Added to the undercard of Anthony Joshua v Joseph Parker, Ryan Burnett will be defending his WBA Bantamweight title against mandatory challenger Yonfrez Parejo in the Principality Stadium in Cardiff. The bout on March 31st will see the undefeated Northern Irishman take on Parejo having vacated his IBF belt.
But what of the 31-year-old from Venezuela? When Eddie Hearn announced Parejo as the Belfast fighter’s opponent in Wales, the focus was primarily on Burnett. Burnett has won all 18 of his fights to date and, in front of a capacity crowd of 80,000 in Cardiff, will be hoping to make it 19. In Parejo though, he will face significant opposition.
It’s easy to come to a quick conclusion about Parejo as to his quality. He has lost just twice as a professional, including once to Hugo Ruiz for the interim WBA World Bantamweight Title in 2012. Ruiz was on home soil in Los Cabos, Mexico. Parejo looked sluggish and was at the mercy of his opponent’s long reach and intensity.
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His only other defeat was to Zhanat Zhakiyanov in 2015. He fought and won six times between the Ruiz loss and this bout in Monte Carlo. The split decision in the Salle des Etoiles went the way of the Ricky Hatton-trained Zhakiyanov.
The link here is that Zhakiyanov, of course, lost to Burnett who, as a result, unified the two belts. It was a tough fight for Burnett but, as he said himself in the aftermath, he dug deep. If logic indicates that Burnett’s win over Zhakiyanov means that Parejo has no chance against Burnett, well, then the nuances of boxing have been dismissed.
As the fight looms nearer, it’s worth keeping an eye on the odds for the fight and watching out for any promotions the bookies might have to offer. When over at Champion Bets, for instance, it’s possible to pick up a $150 deposit bonus at Neds or $500 at Ubet.
Parejo, who hails from Valencia, Venezuela’s third biggest city, has won almost half of his 21 victories in the ring by knockout. This, therefore, is not simply a man with a puncher’s chance of winning. This is an experienced technician, who fights in an orthodox stance, and has the capability to land a blow to Burnett that could end his night early and end his grip on the WBA belt.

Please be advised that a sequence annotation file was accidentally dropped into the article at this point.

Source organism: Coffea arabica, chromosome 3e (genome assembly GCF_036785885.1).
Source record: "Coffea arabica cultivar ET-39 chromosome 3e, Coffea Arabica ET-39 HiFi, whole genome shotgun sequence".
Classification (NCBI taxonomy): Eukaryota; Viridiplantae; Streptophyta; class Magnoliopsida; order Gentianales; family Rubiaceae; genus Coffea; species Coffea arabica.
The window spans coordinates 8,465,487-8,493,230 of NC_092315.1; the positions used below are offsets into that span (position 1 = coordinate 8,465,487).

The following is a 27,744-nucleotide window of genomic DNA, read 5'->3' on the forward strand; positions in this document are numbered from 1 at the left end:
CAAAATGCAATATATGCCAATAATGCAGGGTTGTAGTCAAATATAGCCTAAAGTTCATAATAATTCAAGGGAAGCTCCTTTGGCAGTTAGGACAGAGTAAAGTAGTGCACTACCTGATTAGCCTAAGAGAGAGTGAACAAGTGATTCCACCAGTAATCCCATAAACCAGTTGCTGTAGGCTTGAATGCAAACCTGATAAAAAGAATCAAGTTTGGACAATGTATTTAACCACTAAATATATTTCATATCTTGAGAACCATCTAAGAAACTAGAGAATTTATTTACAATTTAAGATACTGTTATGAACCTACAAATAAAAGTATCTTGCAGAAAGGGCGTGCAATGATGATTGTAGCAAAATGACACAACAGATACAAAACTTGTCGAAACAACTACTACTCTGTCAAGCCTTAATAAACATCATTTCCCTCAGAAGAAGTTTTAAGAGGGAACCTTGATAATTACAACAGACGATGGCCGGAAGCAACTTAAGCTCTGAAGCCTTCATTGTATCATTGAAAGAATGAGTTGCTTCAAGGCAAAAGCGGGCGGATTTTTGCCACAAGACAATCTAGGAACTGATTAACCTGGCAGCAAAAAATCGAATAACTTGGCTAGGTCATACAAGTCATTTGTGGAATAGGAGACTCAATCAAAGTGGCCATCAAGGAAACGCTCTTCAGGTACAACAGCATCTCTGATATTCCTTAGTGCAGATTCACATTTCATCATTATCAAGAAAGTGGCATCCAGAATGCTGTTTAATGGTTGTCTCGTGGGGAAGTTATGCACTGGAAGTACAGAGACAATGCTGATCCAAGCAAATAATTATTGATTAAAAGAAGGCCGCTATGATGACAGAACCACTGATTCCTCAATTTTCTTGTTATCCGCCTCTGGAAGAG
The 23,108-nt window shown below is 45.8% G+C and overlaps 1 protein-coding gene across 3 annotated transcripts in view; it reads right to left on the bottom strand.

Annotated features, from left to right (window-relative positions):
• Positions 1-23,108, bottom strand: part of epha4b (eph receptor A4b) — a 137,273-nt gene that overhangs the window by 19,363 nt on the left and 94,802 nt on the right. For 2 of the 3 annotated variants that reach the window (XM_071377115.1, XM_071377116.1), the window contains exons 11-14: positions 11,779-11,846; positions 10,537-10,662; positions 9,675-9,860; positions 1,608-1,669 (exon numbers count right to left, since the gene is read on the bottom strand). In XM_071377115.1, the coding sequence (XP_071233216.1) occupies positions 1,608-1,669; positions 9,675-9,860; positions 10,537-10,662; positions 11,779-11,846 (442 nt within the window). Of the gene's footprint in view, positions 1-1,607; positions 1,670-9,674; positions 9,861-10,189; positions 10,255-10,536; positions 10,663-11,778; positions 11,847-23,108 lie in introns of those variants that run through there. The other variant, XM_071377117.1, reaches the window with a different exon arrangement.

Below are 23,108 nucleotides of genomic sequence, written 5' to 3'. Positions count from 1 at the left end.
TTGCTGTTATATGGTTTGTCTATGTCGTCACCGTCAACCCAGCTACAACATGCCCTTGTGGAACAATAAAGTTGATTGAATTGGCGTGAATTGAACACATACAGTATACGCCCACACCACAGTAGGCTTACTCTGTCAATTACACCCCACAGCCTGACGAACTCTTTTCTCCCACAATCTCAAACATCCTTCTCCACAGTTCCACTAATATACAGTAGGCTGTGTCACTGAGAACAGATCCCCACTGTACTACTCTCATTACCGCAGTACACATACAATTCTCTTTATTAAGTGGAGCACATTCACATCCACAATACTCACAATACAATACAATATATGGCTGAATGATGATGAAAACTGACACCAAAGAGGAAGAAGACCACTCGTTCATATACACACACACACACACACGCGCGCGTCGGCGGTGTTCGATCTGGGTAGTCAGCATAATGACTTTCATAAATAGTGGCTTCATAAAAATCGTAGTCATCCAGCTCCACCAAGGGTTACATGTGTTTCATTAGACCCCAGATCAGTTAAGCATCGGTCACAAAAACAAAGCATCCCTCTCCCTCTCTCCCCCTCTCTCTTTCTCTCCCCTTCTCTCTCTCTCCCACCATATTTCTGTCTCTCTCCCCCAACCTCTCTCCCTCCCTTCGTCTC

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Coupled with this is the experience Parejo will bring to the ring. Burnett has only once fought outside of the UK and Ireland and that was against Spaniard Sergio Perez in Bulgaria in the earlier stages of his professional career. Parejo has been to Europe before but has the experience of fighting in different parts of South America. The Wembley arena will be something else in terms of atmosphere but it is unlikely he will be overly fazed by the occasion.
This is Parejo’s first attempt at a world title. He will be wise enough to know that there may not be many others after if he is not successful. With nothing to lose, Parejo need not be held back by fear of the occasion and, with his experience, he shouldn’t be.
He only needs to turn his mind back to fights like the knock out of Omar Anderson in 2011. Looking nothing like he did in the sluggish defeat to Ruiz, he was in complete control. With sharp combinations and acute footwork, he showed his true capacity. Burnett has the mental strength it takes to overcome stubborn opponents but it would be remiss not to consider the same for Parejo.
That Parejo is resilient, together with the fact that he won’t be afraid to take the fight to Burnett on the inside, indicates this is as tough a test as the young Northern Irish fighter will have faced. March 31st may be built around Joshua and Parker but don’t be surprised if this fight truly captures the public’s imagination.
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